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Wisconsin Property Taxes – What You Need to Knowfrom:
Wisconsin property taxes are charged at the local level for the purpose of funding local government, school systems, police and fire support and community colleges. However, unlike many other states, in Wisconsin a portion of your Wisconsin property taxes also fund the state’s government.
Tax rates are determined at the local level as well and can vary widely by area. Like in most states, the amount of Wisconsin property taxes you’ll pay is dependent upon two factors: the value of your home and the millage rate. The local tax assessor will estimate the value of your home and send you a notice regarding the fair market value of your home. If you’re a farmer, your farm land is taxed at its agricultural value, not at its real estate value; providing a tax break to Wisconsin farmers. The valuation of farm land is handled by the state, not by local tax assessors.
However, because tax assessors can work within 10% in either direction of the true fair market value and because properties in different parts of the state are worth different amounts, the state Department of Revenue has a role in the process, too. Once each district’s tax assessor has turned in their listing of property values, the state will come up with an average, called the equalized value. This equalized value is used to equalize the tax burden, particularly the portion of funds that go to the state.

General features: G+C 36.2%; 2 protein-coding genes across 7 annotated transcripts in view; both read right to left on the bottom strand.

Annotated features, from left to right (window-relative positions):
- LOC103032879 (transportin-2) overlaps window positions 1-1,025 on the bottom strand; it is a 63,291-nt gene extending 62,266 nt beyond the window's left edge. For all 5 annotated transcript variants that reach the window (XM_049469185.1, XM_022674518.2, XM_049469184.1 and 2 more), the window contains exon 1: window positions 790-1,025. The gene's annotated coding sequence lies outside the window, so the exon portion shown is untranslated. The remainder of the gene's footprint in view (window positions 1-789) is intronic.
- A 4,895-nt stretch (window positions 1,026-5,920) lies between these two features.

These equalized property values are used by the state for other purposes as well as helping to determine the amount of your Wisconsin property taxes. The state uses these rankings to distribute state aid as well as to distribute the tax burden.
Wisconsin ranks 9th among the states in terms of the amount of property taxes paid by its residents. The average homeowner in Wisconsin owns a home that is worth $152,000 and pays about $2777 a year in property taxes.
If you receive a notice from the tax assessor informing you of his determination of the fair market value of your home and you think it’s too high, you can appeal his valuation. If it is determined that your tax value is too high, you may receive a reduction in Wisconsin property taxes owed.
Like most other states, Wisconsin also offers a homestead exemption for homeowners. However, in Wisconsin, the homestead exemption is not available to everyone; it is available only to lower income homeowners.
Wisconsin also offers a Property Tax Deferral Loan Program. This program provides loans to qualifying elderly homeowners to help them pay their Wisconsin property taxes.
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